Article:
You can learn a lot about the center of a thing by studying its edges. This is, perhaps, the best defense that can be made on behalf of law professors, who stubbornly insist on teaching topics that students are unlikely to encounter if they practice forty years. Peruse a typical law school syllabus and you'll surely find, milling about with treatments of the most commonly litigated questions and important workaday doctrines, a generous helping of cases that are nonrepresentative, rare, or downright sui generis. Why, in a semester of only twenty-six precious class sessions, a thoughtful copyright student might wonder, must we pause to ponder the legal status of paintings composed by gorillas and selfies taken by monkeys? (1)
I'm guilty of this too. I customarily begin my patent course with a discussion of Kewanee Oil (2) and Bonito Boats, (3) both cases considering whether state law was preempted by federal patent law. The significance of their holdings ranges from moderate (good to know: state trade secret law is a real thing) to basically irrelevant (states may not create IP-like protections for unpatented boat hull designs), but neither opinion exposits doctrine that future attorneys are especially likely to confront in practice. These particular matters are long-settled; both trade secrets (4) and boat hulls (5) are afforded federal protection now anyway; and, though new IP preemption questions can arise with time, (6) it's the rare case rather than the quotidian one that forces them to the surface.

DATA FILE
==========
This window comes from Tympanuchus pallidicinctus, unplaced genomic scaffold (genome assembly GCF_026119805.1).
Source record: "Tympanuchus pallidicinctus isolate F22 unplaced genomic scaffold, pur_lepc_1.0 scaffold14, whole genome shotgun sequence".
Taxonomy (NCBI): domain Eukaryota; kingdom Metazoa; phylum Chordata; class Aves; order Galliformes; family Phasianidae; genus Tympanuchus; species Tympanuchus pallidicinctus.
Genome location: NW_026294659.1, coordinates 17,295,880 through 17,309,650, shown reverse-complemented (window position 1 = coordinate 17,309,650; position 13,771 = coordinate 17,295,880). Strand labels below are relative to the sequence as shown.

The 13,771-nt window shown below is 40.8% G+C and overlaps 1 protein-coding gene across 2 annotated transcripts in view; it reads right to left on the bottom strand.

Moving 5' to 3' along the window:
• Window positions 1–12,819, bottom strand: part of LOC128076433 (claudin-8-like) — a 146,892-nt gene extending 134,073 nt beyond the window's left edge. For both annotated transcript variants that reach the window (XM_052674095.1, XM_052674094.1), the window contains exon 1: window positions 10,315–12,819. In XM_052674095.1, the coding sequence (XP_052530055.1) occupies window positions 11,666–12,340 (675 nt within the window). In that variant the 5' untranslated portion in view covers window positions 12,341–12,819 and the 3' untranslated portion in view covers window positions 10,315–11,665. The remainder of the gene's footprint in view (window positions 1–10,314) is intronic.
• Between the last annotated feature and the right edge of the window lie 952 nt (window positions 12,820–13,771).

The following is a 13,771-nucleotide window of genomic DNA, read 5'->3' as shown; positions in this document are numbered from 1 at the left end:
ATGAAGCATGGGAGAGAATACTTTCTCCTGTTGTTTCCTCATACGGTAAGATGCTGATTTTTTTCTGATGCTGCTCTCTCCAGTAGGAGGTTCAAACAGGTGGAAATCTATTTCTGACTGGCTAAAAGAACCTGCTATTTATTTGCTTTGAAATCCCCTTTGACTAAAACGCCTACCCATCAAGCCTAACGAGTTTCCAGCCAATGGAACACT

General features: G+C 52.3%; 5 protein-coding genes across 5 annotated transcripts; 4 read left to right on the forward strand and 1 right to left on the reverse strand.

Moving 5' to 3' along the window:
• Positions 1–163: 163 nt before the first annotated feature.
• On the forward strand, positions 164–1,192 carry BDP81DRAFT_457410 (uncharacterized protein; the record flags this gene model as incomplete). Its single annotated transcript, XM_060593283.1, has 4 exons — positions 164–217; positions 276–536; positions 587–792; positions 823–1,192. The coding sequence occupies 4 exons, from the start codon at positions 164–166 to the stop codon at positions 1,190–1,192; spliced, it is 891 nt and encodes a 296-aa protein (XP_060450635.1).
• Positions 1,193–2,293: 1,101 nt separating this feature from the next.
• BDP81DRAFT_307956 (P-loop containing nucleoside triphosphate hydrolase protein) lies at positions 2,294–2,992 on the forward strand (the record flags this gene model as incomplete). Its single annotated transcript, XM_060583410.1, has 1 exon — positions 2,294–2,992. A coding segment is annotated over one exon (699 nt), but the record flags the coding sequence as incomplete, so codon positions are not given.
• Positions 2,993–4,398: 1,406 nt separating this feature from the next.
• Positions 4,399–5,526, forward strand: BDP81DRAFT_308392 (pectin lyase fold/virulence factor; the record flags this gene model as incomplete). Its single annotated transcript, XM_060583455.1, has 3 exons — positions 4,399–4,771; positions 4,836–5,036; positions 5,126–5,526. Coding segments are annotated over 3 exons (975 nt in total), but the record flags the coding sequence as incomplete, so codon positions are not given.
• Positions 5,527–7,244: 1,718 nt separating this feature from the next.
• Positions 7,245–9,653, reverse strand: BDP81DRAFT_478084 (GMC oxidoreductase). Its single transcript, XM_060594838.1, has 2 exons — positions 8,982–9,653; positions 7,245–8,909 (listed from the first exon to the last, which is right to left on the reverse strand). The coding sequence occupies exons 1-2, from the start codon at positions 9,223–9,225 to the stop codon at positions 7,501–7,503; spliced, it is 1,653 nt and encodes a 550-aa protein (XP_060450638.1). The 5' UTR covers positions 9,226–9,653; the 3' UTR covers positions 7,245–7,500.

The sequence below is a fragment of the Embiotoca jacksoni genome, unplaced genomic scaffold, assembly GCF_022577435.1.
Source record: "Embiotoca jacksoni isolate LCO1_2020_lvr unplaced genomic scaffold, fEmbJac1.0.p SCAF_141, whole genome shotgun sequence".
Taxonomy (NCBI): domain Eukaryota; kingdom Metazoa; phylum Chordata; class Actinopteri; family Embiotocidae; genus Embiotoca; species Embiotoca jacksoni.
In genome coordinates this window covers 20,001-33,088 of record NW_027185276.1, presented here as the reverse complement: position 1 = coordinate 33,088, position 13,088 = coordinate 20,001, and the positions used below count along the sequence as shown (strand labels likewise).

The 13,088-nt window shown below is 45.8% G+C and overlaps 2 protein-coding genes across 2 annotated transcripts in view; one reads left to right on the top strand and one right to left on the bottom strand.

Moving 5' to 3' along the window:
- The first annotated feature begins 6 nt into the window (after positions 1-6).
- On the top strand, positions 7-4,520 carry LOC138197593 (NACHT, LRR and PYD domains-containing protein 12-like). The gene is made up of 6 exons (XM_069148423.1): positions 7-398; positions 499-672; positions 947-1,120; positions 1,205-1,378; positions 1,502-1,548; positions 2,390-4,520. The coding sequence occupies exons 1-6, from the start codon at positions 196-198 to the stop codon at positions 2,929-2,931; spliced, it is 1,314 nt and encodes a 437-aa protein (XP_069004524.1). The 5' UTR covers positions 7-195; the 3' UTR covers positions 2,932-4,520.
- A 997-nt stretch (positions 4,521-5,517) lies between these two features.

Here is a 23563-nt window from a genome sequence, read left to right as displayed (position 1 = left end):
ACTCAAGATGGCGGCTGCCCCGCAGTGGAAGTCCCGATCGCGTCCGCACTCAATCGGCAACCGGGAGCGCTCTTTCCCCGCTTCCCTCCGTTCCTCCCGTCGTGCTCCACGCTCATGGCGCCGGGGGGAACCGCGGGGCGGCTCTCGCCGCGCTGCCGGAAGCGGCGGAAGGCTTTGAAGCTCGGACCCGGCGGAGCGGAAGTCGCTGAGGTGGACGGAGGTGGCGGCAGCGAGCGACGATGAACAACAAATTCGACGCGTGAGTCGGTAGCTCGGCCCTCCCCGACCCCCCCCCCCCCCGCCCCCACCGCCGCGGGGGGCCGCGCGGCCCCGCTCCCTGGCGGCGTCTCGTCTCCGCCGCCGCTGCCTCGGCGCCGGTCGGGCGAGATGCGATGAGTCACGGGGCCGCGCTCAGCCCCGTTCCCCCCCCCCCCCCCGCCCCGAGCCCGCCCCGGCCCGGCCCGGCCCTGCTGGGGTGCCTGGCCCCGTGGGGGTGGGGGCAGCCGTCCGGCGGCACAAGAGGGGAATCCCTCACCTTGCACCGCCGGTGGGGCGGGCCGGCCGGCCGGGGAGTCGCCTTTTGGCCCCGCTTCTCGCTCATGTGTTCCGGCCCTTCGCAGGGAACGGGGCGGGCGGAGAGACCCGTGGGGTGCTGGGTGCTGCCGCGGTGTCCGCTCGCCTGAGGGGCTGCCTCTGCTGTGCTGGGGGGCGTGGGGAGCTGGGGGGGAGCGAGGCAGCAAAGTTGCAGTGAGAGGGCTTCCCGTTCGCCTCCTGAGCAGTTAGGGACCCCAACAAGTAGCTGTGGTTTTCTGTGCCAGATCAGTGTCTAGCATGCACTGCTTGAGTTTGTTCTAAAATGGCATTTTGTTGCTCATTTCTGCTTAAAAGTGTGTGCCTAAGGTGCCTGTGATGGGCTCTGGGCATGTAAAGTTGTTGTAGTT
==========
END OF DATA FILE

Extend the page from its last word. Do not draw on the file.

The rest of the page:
But I like these opinions, in large part because the interaction between state and federal law requires us to stop and think about what we're doing here. What, really, are the reasons for offering a particular form of IP? What are the limitations of the means that have been chosen to advance those goals? Are the activities that IP seeks to encourage meant to displace alternative activities, or simply supplement them? These questions, so easily assumed away or ignored in cases of "core" doctrine, come rushing to the fore when federal and state law collide, (7) when Congress brushes the outer limits of its powers, (8) when idle hands start tinkering with expiration dates. (9) Questions at the margin demand contemplation of the middle.
This basic move is employed repeatedly, and profitably, throughout the pages that follow. Timothy Holbrook, for example, shows us how throwing a sovereign border down the middle of a patent case forces us to...